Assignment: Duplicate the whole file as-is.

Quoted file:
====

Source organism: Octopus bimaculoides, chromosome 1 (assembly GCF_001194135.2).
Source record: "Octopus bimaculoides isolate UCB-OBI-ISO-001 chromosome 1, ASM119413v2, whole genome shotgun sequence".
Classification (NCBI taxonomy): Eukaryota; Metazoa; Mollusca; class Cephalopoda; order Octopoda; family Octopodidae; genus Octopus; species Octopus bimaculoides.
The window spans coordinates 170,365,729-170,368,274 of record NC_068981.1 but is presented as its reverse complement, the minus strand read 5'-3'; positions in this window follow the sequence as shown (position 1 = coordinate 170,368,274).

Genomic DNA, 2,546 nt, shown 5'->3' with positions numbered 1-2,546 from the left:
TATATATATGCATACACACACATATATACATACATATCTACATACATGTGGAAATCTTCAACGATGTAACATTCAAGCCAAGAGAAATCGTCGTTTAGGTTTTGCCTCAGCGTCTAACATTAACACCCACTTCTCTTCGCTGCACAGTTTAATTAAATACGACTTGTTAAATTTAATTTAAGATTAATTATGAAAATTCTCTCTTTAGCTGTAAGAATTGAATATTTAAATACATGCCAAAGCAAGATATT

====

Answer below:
Source organism: Octopus bimaculoides, chromosome 1 (assembly GCF_001194135.2).
Source record: "Octopus bimaculoides isolate UCB-OBI-ISO-001 chromosome 1, ASM119413v2, whole genome shotgun sequence".
Classification (NCBI taxonomy): Eukaryota; Metazoa; Mollusca; class Cephalopoda; order Octopoda; family Octopodidae; genus Octopus; species Octopus bimaculoides.
The window spans coordinates 170,365,729-170,368,274 of record NC_068981.1 but is presented as its reverse complement, the minus strand read 5'-3'; positions in this window follow the sequence as shown (position 1 = coordinate 170,368,274).

Genomic DNA, 2,546 nt, shown 5'->3' with positions numbered 1-2,546 from the left:
TATATATATGCATACACACACATATATACATACATATCTACATACATGTGGAAATCTTCAACGATGTAACATTCAAGCCAAGAGAAATCGTCGTTTAGGTTTTGCCTCAGCGTCTAACATTAACACCCACTTCTCTTCGCTGCACAGTTTAATTAAATACGACTTGTTAAATTTAATTTAAGATTAATTATGAAAATTCTCTCTTTAGCTGTAAGAATTGAATATTTAAATACATGCCAAAGCAAGATATT